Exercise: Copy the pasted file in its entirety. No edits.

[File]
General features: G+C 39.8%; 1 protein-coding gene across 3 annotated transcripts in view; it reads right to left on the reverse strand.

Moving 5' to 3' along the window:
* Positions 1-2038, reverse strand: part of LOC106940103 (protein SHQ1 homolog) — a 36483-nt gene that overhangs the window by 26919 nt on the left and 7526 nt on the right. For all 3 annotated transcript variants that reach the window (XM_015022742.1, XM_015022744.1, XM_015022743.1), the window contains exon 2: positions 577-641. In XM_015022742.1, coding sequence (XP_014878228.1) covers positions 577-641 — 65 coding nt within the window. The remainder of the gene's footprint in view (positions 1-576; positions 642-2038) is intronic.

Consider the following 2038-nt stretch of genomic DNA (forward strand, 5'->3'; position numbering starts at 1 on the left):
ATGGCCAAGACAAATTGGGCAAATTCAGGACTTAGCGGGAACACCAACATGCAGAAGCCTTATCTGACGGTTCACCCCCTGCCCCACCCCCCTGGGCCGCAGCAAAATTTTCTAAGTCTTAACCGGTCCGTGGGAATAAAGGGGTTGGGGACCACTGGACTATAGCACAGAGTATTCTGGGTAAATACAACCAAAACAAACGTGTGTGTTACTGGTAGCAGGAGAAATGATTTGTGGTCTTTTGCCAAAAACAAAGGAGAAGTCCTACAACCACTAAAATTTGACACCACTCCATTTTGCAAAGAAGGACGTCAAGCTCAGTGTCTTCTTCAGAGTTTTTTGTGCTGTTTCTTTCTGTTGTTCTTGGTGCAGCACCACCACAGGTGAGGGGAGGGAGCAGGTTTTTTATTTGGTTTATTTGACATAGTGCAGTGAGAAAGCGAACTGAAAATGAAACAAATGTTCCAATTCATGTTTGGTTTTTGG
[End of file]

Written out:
General features: G+C 39.8%; 1 protein-coding gene across 3 annotated transcripts in view; it reads right to left on the reverse strand.

Moving 5' to 3' along the window:
* Positions 1-2038, reverse strand: part of LOC106940103 (protein SHQ1 homolog) — a 36483-nt gene that overhangs the window by 26919 nt on the left and 7526 nt on the right. For all 3 annotated transcript variants that reach the window (XM_015022742.1, XM_015022744.1, XM_015022743.1), the window contains exon 2: positions 577-641. In XM_015022742.1, coding sequence (XP_014878228.1) covers positions 577-641 — 65 coding nt within the window. The remainder of the gene's footprint in view (positions 1-576; positions 642-2038) is intronic.

Consider the following 2038-nt stretch of genomic DNA (forward strand, 5'->3'; position numbering starts at 1 on the left):
ATGGCCAAGACAAATTGGGCAAATTCAGGACTTAGCGGGAACACCAACATGCAGAAGCCTTATCTGACGGTTCACCCCCTGCCCCACCCCCCTGGGCCGCAGCAAAATTTTCTAAGTCTTAACCGGTCCGTGGGAATAAAGGGGTTGGGGACCACTGGACTATAGCACAGAGTATTCTGGGTAAATACAACCAAAACAAACGTGTGTGTTACTGGTAGCAGGAGAAATGATTTGTGGTCTTTTGCCAAAAACAAAGGAGAAGTCCTACAACCACTAAAATTTGACACCACTCCATTTTGCAAAGAAGGACGTCAAGCTCAGTGTCTTCTTCAGAGTTTTTTGTGCTGTTTCTTTCTGTTGTTCTTGGTGCAGCACCACCACAGGTGAGGGGAGGGAGCAGGTTTTTTATTTGGTTTATTTGACATAGTGCAGTGAGAAAGCGAACTGAAAATGAAACAAATGTTCCAATTCATGTTTGGTTTTTGG